Cordoba is Argentina's second-largest city, a university town that became the center of its automobile industry. In the decade following the overthrow of Juan Peron's government in 1955, the city experienced rapid industrial growth. The arrival of IKA-Renault and Fiat fostered a particular kind of industrial development and created a new industrial worker of predominantly rural origins. Former farm boys and small-town dwellers were thrust suddenly into the world of the modern factory and the multinational corporation. The domination of the local economy by a single industry and the prominent role played by the automobile workers' unions brought about the greatest working-class protest in postwar Latin American history, the 1969 Cordobazo. Following the Cordobazo, the local labor movement was one characterized by intense militancy and determined opposition to both authoritarian military governments and the Peronist trade union bureaucracy. These labor wars have been mythologized as a Latin American equivalent to the French student strikes of May-June 1968 and the Italian "hot summer" of the same period. Analyzing these events in the context of recent debates on Latin American working-class politics, Brennan demonstrates that the pronounced militancy and even political radicalism of the Cordoban working class were due not only to Argentina's changing political culture but also to the dynamic relationship between the factory and society during those years. Brennan draws on corporate archives in Argentina, France, and Italy, as well as previously unknown union archives. Readers interested in Latin American studies, labor history, industrial relations, political science, industrial sociology, and international business will all find value in this important analysis of labor politics.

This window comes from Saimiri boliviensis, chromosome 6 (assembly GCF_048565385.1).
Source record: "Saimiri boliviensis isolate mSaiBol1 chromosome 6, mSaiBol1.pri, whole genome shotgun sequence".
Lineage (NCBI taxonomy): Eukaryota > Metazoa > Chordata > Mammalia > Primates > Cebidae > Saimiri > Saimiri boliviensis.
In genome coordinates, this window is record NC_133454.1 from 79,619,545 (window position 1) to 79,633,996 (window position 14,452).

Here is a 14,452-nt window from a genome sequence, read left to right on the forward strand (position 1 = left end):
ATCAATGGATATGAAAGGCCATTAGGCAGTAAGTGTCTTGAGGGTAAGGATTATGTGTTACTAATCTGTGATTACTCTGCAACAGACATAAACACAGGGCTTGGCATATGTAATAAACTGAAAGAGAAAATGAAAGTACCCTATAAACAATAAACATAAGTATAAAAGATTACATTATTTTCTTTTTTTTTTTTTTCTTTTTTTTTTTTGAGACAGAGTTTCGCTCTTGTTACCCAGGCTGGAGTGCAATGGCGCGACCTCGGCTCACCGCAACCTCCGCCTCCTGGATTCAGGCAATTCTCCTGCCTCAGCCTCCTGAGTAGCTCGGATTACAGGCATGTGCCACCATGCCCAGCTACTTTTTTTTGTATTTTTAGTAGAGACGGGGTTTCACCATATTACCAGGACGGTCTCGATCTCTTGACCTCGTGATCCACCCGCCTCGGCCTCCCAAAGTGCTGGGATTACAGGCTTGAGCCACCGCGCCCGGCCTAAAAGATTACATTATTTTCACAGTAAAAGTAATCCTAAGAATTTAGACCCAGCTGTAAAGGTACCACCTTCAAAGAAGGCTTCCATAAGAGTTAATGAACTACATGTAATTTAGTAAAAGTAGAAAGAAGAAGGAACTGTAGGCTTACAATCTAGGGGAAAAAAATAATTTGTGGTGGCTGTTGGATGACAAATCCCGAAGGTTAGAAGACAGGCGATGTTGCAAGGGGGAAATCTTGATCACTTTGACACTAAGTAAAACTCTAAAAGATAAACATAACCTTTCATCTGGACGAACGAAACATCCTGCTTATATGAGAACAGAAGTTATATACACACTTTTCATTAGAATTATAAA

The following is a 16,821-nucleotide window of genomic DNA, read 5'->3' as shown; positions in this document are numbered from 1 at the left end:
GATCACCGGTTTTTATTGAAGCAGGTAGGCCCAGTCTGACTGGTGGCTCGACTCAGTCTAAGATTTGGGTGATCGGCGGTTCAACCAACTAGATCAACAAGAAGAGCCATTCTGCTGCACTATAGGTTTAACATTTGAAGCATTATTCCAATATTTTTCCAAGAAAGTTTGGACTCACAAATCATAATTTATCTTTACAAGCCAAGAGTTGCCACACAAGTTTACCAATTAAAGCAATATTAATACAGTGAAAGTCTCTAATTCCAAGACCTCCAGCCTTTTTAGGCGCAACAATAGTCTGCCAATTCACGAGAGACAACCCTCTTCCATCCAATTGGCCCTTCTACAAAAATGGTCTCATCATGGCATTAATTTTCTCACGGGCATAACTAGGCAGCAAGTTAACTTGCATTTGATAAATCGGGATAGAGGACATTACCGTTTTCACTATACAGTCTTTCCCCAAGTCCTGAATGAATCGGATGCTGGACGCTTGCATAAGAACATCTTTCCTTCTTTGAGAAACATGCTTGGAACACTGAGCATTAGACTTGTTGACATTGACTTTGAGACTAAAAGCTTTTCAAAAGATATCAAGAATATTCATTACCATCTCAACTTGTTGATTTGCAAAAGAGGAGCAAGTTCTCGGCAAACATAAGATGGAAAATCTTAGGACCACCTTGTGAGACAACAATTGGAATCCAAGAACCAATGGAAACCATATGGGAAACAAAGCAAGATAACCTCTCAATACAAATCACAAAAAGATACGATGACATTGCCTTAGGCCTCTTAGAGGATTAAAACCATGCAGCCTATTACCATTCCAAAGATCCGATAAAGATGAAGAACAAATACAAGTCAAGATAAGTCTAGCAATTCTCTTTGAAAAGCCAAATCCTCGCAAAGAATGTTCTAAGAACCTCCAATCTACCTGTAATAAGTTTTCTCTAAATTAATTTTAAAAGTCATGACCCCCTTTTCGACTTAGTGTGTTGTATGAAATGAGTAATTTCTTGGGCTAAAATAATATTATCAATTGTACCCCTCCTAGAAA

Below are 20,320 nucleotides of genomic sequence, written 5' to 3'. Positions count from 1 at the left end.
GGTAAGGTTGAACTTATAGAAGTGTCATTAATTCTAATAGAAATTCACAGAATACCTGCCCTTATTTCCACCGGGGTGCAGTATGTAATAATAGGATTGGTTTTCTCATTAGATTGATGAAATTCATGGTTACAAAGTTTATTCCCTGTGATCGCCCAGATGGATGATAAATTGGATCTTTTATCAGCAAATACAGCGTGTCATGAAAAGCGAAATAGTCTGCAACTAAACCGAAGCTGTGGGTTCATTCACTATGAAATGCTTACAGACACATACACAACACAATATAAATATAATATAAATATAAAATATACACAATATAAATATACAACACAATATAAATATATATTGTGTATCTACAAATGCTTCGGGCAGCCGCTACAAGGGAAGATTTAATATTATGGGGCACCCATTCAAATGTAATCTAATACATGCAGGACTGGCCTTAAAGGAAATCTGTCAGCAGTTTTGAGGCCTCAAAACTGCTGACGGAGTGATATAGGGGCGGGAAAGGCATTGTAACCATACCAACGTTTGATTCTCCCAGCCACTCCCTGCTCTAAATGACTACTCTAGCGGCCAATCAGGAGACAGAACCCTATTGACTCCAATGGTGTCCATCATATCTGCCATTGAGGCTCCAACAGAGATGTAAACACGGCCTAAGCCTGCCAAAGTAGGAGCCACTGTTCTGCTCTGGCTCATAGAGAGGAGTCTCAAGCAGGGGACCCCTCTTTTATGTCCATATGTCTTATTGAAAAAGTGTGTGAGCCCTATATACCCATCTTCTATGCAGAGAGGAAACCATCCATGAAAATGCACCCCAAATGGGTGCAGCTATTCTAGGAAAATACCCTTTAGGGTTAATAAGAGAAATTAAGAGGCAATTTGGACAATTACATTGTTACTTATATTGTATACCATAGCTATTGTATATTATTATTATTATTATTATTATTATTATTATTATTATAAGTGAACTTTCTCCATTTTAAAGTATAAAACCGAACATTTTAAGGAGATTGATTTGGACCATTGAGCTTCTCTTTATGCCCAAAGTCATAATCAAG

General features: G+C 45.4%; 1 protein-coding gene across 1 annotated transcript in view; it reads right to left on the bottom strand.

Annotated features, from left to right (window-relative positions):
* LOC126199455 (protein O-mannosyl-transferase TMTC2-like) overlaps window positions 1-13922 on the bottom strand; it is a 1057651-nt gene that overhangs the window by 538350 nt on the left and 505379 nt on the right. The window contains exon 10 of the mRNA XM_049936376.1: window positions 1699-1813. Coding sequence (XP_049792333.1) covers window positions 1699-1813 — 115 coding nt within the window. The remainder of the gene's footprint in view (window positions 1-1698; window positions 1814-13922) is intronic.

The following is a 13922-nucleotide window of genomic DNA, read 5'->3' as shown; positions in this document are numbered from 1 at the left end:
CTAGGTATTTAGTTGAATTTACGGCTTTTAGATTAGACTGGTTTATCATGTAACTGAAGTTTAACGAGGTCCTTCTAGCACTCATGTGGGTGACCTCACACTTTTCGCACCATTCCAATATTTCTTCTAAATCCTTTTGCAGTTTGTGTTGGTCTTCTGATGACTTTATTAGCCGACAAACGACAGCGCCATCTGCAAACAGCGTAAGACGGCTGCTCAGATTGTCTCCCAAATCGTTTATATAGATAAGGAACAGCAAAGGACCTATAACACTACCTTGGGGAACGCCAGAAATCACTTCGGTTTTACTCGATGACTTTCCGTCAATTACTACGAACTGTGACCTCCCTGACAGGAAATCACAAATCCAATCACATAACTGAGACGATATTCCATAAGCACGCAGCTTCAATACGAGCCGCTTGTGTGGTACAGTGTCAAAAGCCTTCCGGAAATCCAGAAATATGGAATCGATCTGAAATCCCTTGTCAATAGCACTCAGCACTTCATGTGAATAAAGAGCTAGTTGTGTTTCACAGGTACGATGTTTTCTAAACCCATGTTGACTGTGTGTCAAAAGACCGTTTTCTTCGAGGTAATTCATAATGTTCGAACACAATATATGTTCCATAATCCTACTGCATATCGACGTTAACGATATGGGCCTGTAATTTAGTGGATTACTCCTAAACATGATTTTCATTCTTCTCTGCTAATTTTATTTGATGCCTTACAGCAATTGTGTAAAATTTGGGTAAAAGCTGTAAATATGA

This is a journalistic chronicle of contemporary labor wars and organizing on the United States/Mexican border. Based on gripping firsthand reports, this book investigates the impact of the North American Free Trade Agreement on those who labor in the agricultural fields and maquiladora factories on the border.
This book offers a bold and original perspective on the 1914 Ludlow Massacre and the “Great Coalfield War.” In a story of transformation, Andrews illuminates the causes and consequences of the militancy that erupted in colliers’ strikes over the course of nearly half a century.
From the introduction of the reserve clause in 1879 to the lockout and new basic agreement of 1990, baseball players have been engaged in one of the longest and most colorful labor struggles in our nation’s history. The Imperfect Diamond tells the stories of the players and their opponents, the powerful owners: how John Montgomery Ward led the Players League Rebellion of 1890; the rise and fall of David Fultz and the Baseball Players Fraternity (1912–18); the iron-fisted regime of Commissioner Kenesaw Mountain Landis; the case of Danny Gardella vs. Happy Chandler and the blacklisting of the players who jumped to the Mexican League; the founding of the Baseball Players Association in 1953 and the tempestuous but triumphant reign of Marvin Miller; the struggles of Curt Flood, Andy Messersmith, and Dave McNally, and how they brought about the demise of the reserve clause; the unprecedented midseason strike of 1981 and the collusion cases of the late 1980s. In the epilogue for this Bison Books edition, Lee Lowenfish guides the reader through the turbulent 1990s and first decade of the twenty-first century, covering expansion teams, the monumental 1994 strike, and performance-enhancing drugs. Listed by the Society of American Baseball Research as one of the fifty essential baseball books, The Imperfect Diamond will stand for years to come as the source for the real story behind America’s national pastime.